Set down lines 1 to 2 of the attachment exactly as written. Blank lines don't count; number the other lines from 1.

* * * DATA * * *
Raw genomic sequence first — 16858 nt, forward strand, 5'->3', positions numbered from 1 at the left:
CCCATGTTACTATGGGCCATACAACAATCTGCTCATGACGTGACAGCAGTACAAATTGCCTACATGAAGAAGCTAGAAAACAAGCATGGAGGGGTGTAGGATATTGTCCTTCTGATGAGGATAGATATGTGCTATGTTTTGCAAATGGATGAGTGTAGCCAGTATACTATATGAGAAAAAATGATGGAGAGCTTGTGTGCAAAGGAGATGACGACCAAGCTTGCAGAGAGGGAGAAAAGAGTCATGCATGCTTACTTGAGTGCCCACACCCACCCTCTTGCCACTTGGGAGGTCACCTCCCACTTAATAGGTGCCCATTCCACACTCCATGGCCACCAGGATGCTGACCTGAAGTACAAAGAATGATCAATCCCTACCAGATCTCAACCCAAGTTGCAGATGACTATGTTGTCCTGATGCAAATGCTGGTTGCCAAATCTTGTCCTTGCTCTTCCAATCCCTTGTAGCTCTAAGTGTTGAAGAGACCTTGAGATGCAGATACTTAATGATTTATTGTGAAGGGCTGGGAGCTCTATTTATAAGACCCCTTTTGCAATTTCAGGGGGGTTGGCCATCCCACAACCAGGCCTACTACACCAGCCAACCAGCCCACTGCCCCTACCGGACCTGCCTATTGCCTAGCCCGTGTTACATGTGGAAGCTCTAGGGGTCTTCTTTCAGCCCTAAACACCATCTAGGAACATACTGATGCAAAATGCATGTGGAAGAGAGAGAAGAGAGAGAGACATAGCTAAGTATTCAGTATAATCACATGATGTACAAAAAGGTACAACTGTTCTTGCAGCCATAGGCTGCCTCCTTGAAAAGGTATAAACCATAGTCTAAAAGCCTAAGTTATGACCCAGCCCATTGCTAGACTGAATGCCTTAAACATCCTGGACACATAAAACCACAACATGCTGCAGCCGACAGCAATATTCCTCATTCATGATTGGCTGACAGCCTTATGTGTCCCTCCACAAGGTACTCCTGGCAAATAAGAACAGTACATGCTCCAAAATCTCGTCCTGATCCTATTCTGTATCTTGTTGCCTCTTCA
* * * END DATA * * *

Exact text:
Raw genomic sequence first — 16858 nt, forward strand, 5'->3', positions numbered from 1 at the left:
CCCATGTTACTATGGGCCATACAACAATCTGCTCATGACGTGACAGCAGTACAAATTGCCTACATGAAGAAGCTAGAAAACAAGCATGGAGGGGTGTAGGATATTGTCCTTCTGATGAGGATAGATATGTGCTATGTTTTGCAAATGGATGAGTGTAGCCAGTATACTATATGAGAAAAAATGATGGAGAGCTTGTGTGCAAAGGAGATGACGACCAAGCTTGCAGAGAGGGAGAAAAGAGTCATGCATGCTTACTTGAGTGCCCACACCCACCCTCTTGCCACTTGGGAGGTCACCTCCCACTTAATAGGTGCCCATTCCACACTCCATGGCCACCAGGATGCTGACCTGAAGTACAAAGAATGATCAATCCCTACCAGATCTCAACCCAAGTTGCAGATGACTATGTTGTCCTGATGCAAATGCTGGTTGCCAAATCTTGTCCTTGCTCTTCCAATCCCTTGTAGCTCTAAGTGTTGAAGAGACCTTGAGATGCAGATACTTAATGATTTATTGTGAAGGGCTGGGAGCTCTATTTATAAGACCCCTTTTGCAATTTCAGGGGGGTTGGCCATCCCACAACCAGGCCTACTACACCAGCCAACCAGCCCACTGCCCCTACCGGACCTGCCTATTGCCTAGCCCGTGTTACATGTGGAAGCTCTAGGGGTCTTCTTTCAGCCCTAAACACCATCTAGGAACATACTGATGCAAAATGCATGTGGAAGAGAGAGAAGAGAGAGAGACATAGCTAAGTATTCAGTATAATCACATGATGTACAAAAAGGTACAACTGTTCTTGCAGCCATAGGCTGCCTCCTTGAAAAGGTATAAACCATAGTCTAAAAGCCTAAGTTATGACCCAGCCCATTGCTAGACTGAATGCCTTAAACATCCTGGACACATAAAACCACAACATGCTGCAGCCGACAGCAATATTCCTCATTCATGATTGGCTGACAGCCTTATGTGTCCCTCCACAAGGTACTCCTGGCAAATAAGAACAGTACATGCTCCAAAATCTCGTCCTGATCCTATTCTGTATCTTGTTGCCTCTTCA